A user logs onto Twitter on their iPhone at a coffee shop. @Freestocks on Unsplash.


Some of the richest and most influential companies and individuals in the world were targets of a massive cryptocurrency scam via Twitter on Wednesday, raising concerns about data security and the implications of future breaches on high-profile accounts.

Some of the accounts hacked included Kanye West, Jeff Bezos, Warren Buffett, Bill Gates, Uber Technologies Inc, Apple Inc, Kim Kardashian, Barack Obama, Joe Biden, and Elon Musk – who, in total, have hundreds of millions of followers. Federal authorities clarified that President Trump’s account was not accessed due to protections that were implemented after previous hacking attempts. Each post by the hackers was of a similar nature, inviting followers to send cryptocurrency to a specific address in order to get double their money in return. There were at least 363 transactions completed, amounting to more than $118,000 in bitcoin that was stolen. 

Once Twitter detected that verified accounts had been compromised, the social media company shut down those accounts and immediately deleted the tweets. Twitter also put barriers on all verified accounts while the company continues to investigate the incident. Aside from a post from Twitter’s CEO Jack Dorsey, Twitter stated that it detected what was believed to be “a coordinated social engineering attack by people who successfully targeted some of our employees with access to internal systems and tools.”

The FBI has begun an investigation into the breach after major D.C. politicians rang alarms on both sides of the aisle. Rep. Jim Jordan, the top Republican on the House Judiciary Committee, responded to the breach by asking what would happen if a similar incident occurred on Nov. 2, a day before the U.S. presidential election. Rep. Frank Pallone (D-NJ), demanded that Twitter “explain how all of these prominent accounts were hacked.”


Twitter blocked tweets from verified accounts after a massive security breach – MIT Technology Review – 7/16/2020
An early Twitter investigation found a “coordinated social engineering attack” that successfully targeted company employees. In the context of cybersecurity, social engineering is psychological manipulation. In plain English, it means the Twitter employees were tricked in some way by the hackers.

Biden uses Twitter hack in fundraising pitch – Fox News – 7/16/2020
Joe Biden capitalized off a Wednesday afternoon Twitter hack to ask for donations to his campaign. “I don’t have Bitcoin, and I’ll never ask you to send me any,” the former vice president wrote on Twitter. “But if you want to chip in to help make Donald Trump a one-term President, you can do that here:” he said, linking his campaign’s donation page.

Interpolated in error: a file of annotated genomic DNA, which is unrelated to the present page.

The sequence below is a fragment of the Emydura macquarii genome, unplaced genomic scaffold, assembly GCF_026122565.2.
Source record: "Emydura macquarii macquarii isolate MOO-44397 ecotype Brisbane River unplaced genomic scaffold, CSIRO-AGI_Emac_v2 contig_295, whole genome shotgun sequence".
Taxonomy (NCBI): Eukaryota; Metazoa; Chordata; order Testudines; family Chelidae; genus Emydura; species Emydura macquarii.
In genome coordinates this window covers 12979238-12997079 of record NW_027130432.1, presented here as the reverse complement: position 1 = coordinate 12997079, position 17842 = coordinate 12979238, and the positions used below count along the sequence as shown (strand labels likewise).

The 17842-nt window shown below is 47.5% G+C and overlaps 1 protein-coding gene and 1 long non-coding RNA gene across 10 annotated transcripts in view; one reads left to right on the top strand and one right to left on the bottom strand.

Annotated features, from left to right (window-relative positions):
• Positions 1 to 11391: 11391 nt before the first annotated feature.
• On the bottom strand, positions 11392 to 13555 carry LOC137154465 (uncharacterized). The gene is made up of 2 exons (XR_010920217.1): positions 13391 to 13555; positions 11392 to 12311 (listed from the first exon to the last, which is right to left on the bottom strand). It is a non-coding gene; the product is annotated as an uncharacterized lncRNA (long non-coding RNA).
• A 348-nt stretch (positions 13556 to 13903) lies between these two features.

Twitter Is Not Prepared for the 2020 Election – The New Republic – 7/16/2020
That Twitter was caught flat-footed by the unprecedented security breach that occurred on Wednesday evening, in which a number of prominent accounts—including those of Joe Biden, Kanye West, and Elon Musk—were hacked as a part of a Bitcoin scam was not, in itself, surprising.

Twitter breach exposes one of tech’s biggest threats: Its own employees. – NBC News – 7/16/2020
Cybersecurity professionals broadly agree on a central problem: computers and code have clear fixes, but humans do not. Twitter provided perhaps the most high-profile example of this challenge when its security was breached Wednesday, allowing for scam-filled messages to be sent from some of the most-followed people on the platform, including Joe Biden, Barack Obama, Jeff Bezos, Kanye West, and Elon Musk.


Michael McFaul on Twitter, 7/16/20: The @Twitter hack should scare every American who wants to see a free and fair election in November.

John McAfee on Twitter, 7/16/20: THE TWITTER HACK I may be crazy, but I’m still the founder of the World’s largest computer security firm, and I’m telling you: 2 factor authentication is Twitter’s worst security threat. It exposes users to the trivial SIM Swap hack, which @Jack was a victim of. Wake up Jack! https://t.co/c16RWi52ku

Sen. Mazie Hirono on Twitter, 7/16/20: The spread of disinformation in the lead up to the 2020 election puts our democracy at risk. After yesterday’s hack, @Twitter and other social media companies must step up their games, secure their platforms, and remove all false and inauthentic content. https://t.co/G7QfTvRf92

Susan Hennessey on Twitter, 7/16/20:  It appears that anyone who tried to reset their password after the Twitter hack began (a proactive security measure) is still locked out: https://t.co/VSbxzIwyAv 

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